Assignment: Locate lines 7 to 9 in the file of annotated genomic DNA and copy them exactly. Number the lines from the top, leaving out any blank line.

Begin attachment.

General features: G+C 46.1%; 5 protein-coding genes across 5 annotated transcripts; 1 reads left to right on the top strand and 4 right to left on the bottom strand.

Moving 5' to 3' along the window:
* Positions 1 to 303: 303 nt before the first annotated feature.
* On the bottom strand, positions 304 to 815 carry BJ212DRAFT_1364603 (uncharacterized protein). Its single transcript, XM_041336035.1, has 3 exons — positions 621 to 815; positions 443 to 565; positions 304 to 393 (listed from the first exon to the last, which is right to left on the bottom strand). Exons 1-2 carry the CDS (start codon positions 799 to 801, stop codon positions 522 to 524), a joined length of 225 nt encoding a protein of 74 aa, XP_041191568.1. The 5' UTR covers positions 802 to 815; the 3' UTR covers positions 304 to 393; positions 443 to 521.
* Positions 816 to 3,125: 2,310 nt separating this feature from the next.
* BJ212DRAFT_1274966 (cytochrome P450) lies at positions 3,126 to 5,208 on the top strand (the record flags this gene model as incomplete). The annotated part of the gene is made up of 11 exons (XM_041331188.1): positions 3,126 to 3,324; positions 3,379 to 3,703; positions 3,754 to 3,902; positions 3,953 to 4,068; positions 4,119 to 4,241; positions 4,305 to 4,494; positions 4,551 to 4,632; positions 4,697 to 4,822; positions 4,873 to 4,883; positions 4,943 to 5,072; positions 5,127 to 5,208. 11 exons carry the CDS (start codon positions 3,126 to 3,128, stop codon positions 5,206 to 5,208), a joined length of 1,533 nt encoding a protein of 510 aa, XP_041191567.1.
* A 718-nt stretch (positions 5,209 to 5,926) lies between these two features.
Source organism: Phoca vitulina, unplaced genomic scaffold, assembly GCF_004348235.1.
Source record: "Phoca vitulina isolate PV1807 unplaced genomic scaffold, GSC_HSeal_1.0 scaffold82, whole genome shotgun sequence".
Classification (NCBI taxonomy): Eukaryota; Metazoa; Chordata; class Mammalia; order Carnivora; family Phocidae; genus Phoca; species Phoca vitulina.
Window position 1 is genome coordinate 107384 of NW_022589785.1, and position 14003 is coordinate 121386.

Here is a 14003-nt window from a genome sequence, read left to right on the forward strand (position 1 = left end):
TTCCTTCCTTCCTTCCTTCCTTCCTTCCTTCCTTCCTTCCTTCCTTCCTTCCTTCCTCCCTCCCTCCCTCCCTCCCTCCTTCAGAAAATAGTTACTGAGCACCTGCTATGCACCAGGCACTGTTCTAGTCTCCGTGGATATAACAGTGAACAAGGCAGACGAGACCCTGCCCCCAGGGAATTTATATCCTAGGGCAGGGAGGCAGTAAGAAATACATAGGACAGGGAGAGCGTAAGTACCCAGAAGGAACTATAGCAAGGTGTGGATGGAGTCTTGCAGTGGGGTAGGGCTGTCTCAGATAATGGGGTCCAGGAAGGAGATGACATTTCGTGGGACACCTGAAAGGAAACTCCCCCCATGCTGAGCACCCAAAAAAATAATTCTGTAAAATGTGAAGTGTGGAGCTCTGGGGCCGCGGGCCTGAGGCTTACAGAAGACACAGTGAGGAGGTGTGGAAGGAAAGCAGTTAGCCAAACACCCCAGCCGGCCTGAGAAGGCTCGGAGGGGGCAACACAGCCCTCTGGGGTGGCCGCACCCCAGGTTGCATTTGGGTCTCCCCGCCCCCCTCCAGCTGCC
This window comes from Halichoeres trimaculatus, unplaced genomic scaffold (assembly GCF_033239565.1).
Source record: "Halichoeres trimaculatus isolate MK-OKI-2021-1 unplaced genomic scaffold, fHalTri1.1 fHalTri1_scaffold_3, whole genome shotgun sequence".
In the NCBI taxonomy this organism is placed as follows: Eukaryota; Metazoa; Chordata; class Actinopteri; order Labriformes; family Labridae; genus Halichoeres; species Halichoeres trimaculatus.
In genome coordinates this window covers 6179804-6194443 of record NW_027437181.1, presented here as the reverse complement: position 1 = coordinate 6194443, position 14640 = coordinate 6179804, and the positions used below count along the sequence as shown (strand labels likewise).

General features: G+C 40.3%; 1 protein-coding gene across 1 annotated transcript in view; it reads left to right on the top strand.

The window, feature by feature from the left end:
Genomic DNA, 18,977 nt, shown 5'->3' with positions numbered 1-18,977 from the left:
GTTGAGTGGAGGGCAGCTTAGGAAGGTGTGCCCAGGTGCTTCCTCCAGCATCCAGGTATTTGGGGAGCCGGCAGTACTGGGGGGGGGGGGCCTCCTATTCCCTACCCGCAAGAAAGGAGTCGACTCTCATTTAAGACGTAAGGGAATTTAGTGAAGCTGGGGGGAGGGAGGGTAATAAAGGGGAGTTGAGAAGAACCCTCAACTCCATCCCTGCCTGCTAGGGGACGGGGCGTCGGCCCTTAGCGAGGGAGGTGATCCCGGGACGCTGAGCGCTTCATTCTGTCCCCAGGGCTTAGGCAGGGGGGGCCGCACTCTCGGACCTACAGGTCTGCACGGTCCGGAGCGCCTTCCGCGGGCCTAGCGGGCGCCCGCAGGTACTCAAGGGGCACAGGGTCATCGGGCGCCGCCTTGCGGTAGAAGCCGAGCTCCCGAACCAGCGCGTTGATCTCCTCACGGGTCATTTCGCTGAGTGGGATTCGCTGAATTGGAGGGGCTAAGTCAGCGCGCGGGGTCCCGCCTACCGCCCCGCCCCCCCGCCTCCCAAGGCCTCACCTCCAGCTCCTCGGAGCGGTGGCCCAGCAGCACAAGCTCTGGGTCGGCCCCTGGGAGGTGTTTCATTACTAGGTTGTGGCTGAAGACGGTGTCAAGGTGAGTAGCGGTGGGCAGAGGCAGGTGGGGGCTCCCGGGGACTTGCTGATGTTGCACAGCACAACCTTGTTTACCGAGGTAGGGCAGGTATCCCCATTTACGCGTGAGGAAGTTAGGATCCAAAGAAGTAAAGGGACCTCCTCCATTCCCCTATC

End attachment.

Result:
* A 718-nt stretch (positions 5,209 to 5,926) lies between these two features.
Source organism: Phoca vitulina, unplaced genomic scaffold, assembly GCF_004348235.1.
Source record: "Phoca vitulina isolate PV1807 unplaced genomic scaffold, GSC_HSeal_1.0 scaffold82, whole genome shotgun sequence".